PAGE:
The criminal courts in Ontario may be one of the few workplaces in 2017 where a fax machine is still an important tool of the trade.
Advances in technology that are almost universally used in everyday life are not necessarily available in the administration of the criminal courts in this province.
Fax machines, incompatible police software, mountains of paper and in-person discussions for nearly every matter are common, while e-filing, Internet access and methods of accessing information, such as the cloud, are not.
Many defence lawyers say there is still too much reliance on in-person appearances in court for administrative issues and a lack of desire to use technology to make the process more efficient, as other provinces are starting to do.
“If you want to get to know people in the courts, Ontario is better. There is a lot of waiting around. It is very social,” says Alan Pearse, a lawyer who specializes in defending impaired driving cases in multiple provinces, including Ontario.
“It you want to get legal work done, Alberta is much better,” says Pearse.
A significant difference in the two provinces is that, in Alberta, the provincial government has implemented a practice where disclosure in criminal cases can be accessed by defence counsel from a secure online service.
“There is a record as to what happened, a record as to when it was ready and when it was downloaded,” Pearse explains.
“In Ontario, it is turned over on a disc or printed material,” he says.
Ottawa defence lawyer Michael Spratt says it would save court time and money to provide disclosure electronically.
“It could be on the cloud or a secure server. You should not have to attend court to pick up a CD,” says Spratt, a partner at Abergel Goldstein & Partners LLP.
Tyler Smith, a partner at Hicks Adams LLP in Toronto, says he has on occasion been able to download disclosure from a secure link sent by the Crown’s office in Oshawa, Ont.
The link expires after a certain number of days and Oshawa is the only Crown office where this way of accessing disclosure has been available, Smith says.
Video disclosure such as statements to police or surveillance images are normally copied on to a DVD and the enclosed player frequently does not work with certain types of computers, such as ones made by Apple.
“You have to buy software,” says Smith, who uses an Apple-made computer.
One exception is York region, where the police video disclosure “plays on all computers” and is much more user-friendly than that provided by other Toronto-area police forces, says Smith.
Along with making it easier to obtain disclosure, provinces such as Alberta and Saskatchewan have systems in place to deal with administrative matters leading up to a trial either online or by phone, rather than in court, says Pearse.
In Alberta, in most of his cases, “I never set foot into court until a trial date. You can set a trial date online,” explains Pearse.
In Ontario, even if dates for trial are arranged by email in co-ordination with the Crown and the trial co-ordinator, that is not the final step, Spratt explains.
“I still have to attend in court, pick up a piece of paper and file it with the court.
“It has not eliminated a step,” he says.
The same process exists for filing defence materials, such as a motion, with the court and the Crown.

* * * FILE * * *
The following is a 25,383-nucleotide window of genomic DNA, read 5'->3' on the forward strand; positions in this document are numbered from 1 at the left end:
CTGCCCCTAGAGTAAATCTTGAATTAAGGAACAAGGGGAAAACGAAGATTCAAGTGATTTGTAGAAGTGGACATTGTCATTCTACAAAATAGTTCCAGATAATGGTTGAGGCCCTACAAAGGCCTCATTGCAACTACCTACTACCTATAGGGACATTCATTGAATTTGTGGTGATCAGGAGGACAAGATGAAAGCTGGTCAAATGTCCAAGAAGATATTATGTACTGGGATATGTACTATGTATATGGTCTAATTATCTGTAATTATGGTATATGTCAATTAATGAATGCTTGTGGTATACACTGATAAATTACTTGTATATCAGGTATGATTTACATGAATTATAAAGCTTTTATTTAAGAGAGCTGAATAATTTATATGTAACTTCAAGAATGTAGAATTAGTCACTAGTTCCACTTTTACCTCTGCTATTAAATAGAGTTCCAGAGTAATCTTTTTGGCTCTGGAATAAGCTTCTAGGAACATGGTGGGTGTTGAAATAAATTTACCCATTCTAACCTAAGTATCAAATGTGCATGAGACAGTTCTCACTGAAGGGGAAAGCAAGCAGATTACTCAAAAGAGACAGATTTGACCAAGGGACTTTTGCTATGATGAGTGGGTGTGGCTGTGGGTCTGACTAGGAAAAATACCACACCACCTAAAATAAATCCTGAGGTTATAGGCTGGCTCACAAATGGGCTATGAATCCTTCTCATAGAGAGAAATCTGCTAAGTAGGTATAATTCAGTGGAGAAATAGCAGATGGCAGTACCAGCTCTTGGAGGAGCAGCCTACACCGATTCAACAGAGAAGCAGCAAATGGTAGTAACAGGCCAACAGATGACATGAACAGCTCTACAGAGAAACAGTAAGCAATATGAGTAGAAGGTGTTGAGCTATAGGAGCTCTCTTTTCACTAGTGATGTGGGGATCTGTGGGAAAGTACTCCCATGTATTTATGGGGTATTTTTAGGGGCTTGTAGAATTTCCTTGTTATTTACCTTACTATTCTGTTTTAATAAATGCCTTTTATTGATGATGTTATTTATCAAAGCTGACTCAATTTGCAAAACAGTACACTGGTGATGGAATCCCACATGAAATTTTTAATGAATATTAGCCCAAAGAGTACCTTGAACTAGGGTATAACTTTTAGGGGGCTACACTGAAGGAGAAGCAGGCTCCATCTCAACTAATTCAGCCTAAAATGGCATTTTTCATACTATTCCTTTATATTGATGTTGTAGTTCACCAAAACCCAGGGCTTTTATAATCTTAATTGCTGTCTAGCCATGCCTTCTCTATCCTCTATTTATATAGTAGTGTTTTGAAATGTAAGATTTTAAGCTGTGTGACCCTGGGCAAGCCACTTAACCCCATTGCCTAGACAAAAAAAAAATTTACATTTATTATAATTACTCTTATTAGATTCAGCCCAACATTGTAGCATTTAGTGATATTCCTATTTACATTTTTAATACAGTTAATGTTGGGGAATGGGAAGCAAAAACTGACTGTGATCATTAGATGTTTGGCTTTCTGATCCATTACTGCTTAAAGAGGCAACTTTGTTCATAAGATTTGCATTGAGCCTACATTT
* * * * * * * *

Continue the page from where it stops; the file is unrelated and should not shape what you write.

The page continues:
Defence lawyers are usually asked to send a copy of these materials or any additional requests for disclosure by fax machine to the Crown’s office.
“That is the way they want it,” says Smith.
While Crown attorneys have discretion to accept filing electronically, as do judges, it depends on the individuals, says Heather Pringle, a member of the executive committee of the Criminal Lawyers’ Association and a lawyer at Pringle & Bottomley in Toronto.
“There is no formal policy in place for e-filing,” says Pringle.
Much of the documentation involved in purchasing a house can be done online, notes Spratt, so it should not be any more difficult in the courts.
“If you can buy a house without paper, there should not be a need to resort to paper to send a letter to the Crown,” he says.
Some of the newer courthouses in the province are better equipped for technology, but so far, it is more to the benefit of the Crown, suggests Smith.
The courthouse in Oshawa does permit all lawyers to plug into its audio and visual resources in a courtroom, although an adapter plug is necessary for those with Apple computers.
“The plugs fit the Crown’s computers,” says Smith.
He adds that while a Crown attorney can access its internal computer system in the newer courthouses, there is no Internet service available in courtrooms for the defence.
“You can create a hotspot, but you often can’t get reception,” notes Smith.
If an issue comes up in court during a trial that requires legal research, it is necessary to go outside or to a lawyer’s lounge in the building to do that work.
With online access in court, “I would be able to email the case to the judge and Crown with the relevant section highlighted. This would save a lot of time,” Smith says.
Pringle says she is not aware of Wi-Fi being available in any of the courtrooms in the Greater Toronto Area.
“There is Wi-Fi in some of the courthouse lounges,” she notes. In Ottawa, there is Wi-Fi access for defence lawyers in most courtrooms, if they are members of the local law association, says Spratt. Hard-wired access, though, is not available.
“The Crown can plug into the physical infrastructure of the court. Not the defence,” he says.
Other uses of technology, such as using a secure video link for defence counsel to speak with clients in custody, has been discussed in Ottawa, says Spratt.
But he says this stalled after the Ministry of the Attorney General suggested that most of the cost should be incurred by defence lawyers.
The Criminal Lawyers’ Association is “strongly in favour” of making increased use of new technologies in the criminal courts, says Pringle.